The Meadows Standardbred Owners Association not only looks ahead to the future of the sport, but also does its best to preserve the sport’s past.  A current project involves a move to save the historic statue of Adios that for more than five decades has watched over the entrance to The Meadows.

A construction project is currently underway at the intersection of Race Track Road and The Meadows entrance that will result in a new mini-mart/gas station.  The land was purchased several years ago from a previous Meadows track owner, but no provision was made for one key item that was on that piece of land – the statue of Delvin Miller’s beloved horse, Adios, the namesake of the track’s biggest yearly event.

The new landowner had no interest in the statue, but horsemen definitely did, so the MSOA stepped in with a plan to save the statue, which was dedicated in August of 1967.

“The Adios statue has greeted horsemen and racing fans alike for more than 50 years,” said MSOA President Rich Gillock.  “It’s part of our history.  We did not want to see it go away, so we took the initiative to do something about it.”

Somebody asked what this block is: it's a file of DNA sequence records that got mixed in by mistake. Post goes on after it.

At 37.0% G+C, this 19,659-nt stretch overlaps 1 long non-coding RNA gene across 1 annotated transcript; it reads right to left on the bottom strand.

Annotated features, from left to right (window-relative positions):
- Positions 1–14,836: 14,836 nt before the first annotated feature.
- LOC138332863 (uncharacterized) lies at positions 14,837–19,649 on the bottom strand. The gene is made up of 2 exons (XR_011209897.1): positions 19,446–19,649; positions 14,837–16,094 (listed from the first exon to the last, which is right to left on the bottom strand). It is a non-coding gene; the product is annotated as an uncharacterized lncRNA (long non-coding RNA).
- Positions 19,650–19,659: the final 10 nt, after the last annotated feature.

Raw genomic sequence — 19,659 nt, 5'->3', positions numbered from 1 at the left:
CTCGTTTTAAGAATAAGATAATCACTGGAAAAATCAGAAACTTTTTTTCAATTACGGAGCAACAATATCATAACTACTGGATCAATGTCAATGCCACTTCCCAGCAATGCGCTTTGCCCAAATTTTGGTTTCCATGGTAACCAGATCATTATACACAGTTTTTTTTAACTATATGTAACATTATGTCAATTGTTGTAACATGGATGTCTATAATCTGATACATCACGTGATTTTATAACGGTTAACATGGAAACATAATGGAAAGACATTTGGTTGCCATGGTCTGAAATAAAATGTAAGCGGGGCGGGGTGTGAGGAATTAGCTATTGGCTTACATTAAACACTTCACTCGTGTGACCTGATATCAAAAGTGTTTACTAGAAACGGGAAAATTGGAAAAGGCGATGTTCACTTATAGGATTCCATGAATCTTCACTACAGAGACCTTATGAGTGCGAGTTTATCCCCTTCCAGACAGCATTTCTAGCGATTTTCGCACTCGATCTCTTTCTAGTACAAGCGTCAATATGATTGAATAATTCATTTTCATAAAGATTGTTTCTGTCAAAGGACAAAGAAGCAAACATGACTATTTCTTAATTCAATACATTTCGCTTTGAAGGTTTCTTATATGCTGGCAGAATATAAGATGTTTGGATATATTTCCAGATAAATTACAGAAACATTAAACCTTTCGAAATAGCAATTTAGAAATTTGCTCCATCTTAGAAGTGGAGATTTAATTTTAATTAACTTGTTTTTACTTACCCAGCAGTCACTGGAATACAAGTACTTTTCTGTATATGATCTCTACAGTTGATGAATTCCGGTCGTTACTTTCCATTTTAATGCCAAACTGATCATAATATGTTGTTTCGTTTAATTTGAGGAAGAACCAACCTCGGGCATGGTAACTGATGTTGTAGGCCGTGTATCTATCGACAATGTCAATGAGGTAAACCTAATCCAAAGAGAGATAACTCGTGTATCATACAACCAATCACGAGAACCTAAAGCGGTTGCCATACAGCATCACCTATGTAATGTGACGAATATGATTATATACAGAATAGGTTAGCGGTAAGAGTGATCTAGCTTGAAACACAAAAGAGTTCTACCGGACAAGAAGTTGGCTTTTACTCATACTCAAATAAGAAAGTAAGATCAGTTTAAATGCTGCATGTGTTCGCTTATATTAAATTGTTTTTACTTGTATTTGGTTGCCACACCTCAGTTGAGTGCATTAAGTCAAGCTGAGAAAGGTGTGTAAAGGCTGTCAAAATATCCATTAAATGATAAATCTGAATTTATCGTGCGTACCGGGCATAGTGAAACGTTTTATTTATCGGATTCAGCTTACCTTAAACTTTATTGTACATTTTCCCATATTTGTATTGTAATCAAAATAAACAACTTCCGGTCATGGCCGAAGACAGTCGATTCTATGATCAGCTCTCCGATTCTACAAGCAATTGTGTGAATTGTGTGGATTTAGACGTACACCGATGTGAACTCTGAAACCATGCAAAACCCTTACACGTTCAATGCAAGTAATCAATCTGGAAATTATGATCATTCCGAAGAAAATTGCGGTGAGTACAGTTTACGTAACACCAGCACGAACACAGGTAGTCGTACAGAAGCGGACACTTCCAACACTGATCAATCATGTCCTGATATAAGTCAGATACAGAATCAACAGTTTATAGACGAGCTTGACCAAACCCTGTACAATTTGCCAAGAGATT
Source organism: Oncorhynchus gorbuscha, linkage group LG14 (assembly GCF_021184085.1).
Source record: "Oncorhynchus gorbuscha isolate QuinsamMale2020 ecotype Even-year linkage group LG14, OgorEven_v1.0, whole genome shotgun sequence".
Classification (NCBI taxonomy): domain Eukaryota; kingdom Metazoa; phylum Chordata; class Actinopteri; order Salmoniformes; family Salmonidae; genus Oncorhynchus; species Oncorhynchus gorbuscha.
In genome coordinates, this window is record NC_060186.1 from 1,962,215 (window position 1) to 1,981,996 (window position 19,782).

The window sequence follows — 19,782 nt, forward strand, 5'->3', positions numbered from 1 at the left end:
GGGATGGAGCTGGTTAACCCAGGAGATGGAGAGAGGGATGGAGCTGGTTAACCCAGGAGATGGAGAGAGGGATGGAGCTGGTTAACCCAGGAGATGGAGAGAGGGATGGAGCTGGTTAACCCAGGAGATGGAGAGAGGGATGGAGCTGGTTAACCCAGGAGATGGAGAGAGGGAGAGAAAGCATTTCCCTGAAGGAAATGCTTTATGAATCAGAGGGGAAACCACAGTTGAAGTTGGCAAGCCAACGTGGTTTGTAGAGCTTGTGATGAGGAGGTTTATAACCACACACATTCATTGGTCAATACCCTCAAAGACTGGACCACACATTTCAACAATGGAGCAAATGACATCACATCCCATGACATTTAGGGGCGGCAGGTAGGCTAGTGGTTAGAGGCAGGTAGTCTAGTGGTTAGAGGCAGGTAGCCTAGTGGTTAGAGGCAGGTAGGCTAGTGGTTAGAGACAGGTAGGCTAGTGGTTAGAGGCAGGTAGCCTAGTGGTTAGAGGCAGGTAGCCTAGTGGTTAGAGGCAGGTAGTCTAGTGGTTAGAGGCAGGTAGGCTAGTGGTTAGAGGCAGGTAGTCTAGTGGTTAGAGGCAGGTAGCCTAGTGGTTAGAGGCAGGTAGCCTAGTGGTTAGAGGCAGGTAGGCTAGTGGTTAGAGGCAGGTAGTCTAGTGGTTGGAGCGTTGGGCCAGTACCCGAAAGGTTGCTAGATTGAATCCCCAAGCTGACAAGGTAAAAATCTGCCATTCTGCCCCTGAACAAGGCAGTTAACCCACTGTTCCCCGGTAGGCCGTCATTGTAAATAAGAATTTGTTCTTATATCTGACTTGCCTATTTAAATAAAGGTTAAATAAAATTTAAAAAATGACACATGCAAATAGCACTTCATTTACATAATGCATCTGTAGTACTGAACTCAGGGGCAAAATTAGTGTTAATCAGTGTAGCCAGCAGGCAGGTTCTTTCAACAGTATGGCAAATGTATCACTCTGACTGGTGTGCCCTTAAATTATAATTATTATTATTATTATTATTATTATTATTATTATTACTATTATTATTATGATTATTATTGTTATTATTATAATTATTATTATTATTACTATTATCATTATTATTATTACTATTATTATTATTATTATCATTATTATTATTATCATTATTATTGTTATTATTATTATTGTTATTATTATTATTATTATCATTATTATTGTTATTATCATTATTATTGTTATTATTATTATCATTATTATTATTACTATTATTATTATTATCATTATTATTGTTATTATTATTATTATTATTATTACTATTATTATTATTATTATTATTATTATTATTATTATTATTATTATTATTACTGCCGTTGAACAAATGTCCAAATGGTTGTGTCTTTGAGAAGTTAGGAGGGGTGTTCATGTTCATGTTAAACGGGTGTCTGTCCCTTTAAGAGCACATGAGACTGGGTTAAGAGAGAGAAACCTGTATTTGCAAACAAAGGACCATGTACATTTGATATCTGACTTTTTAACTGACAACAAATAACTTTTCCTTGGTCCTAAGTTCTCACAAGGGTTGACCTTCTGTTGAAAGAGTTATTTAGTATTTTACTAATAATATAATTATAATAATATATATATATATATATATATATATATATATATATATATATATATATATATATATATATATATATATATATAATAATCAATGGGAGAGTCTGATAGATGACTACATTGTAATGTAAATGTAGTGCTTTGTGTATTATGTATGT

The MSOA began working with the track’s current owners, Penn National Gaming, and it appears that the statue will soon have a new home, not far from its previous site.  The current plan calls for the statue to be moved close to the entrance to the Meadows backstretch, next to the message board/welcome sign that the MSOA installed last year.

The statue depicts Adios, a pacer that was foaled in 1940 and not only had a tremendous career on the track, but also as a stallion after his retirement.  Delvin Miller purchased Adios and brought him to stand at stud at his Meadow Lands Farm, and the ensuing success of Adios led to Miller’s decision to build The Meadows, which opened in 1963.  After the passing of Adios in 1965, Miller commissioned equine artist James Nelson Slick to sculpt a life size bronze statue of the stallion. The unveiling of the statue coincided with the first Adios Pace, on August 12, 1967.  A smaller version of the sculpture is still given to the winner of the race every summer as the official Adios Pace trophy.

“We can’t thank Penn National enough for agreeing to take on the expense of moving the statue.  It is an important part of the history of the track and is a daily reminder of why we’re all here, Delvin Miller and his famous stallion.”

Photo courtesy of Chris Gooden